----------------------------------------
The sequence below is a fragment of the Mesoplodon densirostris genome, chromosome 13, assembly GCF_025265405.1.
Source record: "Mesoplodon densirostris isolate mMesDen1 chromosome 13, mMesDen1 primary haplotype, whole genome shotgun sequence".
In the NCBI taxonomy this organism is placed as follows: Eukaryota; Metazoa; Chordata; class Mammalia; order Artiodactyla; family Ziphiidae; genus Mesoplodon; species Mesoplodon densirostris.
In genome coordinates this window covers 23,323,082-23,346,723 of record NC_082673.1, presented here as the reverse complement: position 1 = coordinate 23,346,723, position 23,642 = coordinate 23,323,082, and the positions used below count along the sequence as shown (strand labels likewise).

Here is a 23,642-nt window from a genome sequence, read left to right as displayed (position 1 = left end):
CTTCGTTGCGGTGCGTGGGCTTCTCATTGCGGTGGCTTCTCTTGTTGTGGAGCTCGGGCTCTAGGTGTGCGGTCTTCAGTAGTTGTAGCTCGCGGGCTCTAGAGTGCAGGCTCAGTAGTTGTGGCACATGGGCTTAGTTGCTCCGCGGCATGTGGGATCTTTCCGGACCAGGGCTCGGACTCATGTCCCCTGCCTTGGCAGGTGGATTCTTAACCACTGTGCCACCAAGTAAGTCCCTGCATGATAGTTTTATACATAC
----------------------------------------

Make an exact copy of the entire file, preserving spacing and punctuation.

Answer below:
The sequence below is a fragment of the Mesoplodon densirostris genome, chromosome 13, assembly GCF_025265405.1.
Source record: "Mesoplodon densirostris isolate mMesDen1 chromosome 13, mMesDen1 primary haplotype, whole genome shotgun sequence".
In the NCBI taxonomy this organism is placed as follows: Eukaryota; Metazoa; Chordata; class Mammalia; order Artiodactyla; family Ziphiidae; genus Mesoplodon; species Mesoplodon densirostris.
In genome coordinates this window covers 23,323,082-23,346,723 of record NC_082673.1, presented here as the reverse complement: position 1 = coordinate 23,346,723, position 23,642 = coordinate 23,323,082, and the positions used below count along the sequence as shown (strand labels likewise).

Here is a 23,642-nt window from a genome sequence, read left to right as displayed (position 1 = left end):
CTTCGTTGCGGTGCGTGGGCTTCTCATTGCGGTGGCTTCTCTTGTTGTGGAGCTCGGGCTCTAGGTGTGCGGTCTTCAGTAGTTGTAGCTCGCGGGCTCTAGAGTGCAGGCTCAGTAGTTGTGGCACATGGGCTTAGTTGCTCCGCGGCATGTGGGATCTTTCCGGACCAGGGCTCGGACTCATGTCCCCTGCCTTGGCAGGTGGATTCTTAACCACTGTGCCACCAAGTAAGTCCCTGCATGATAGTTTTATACATAC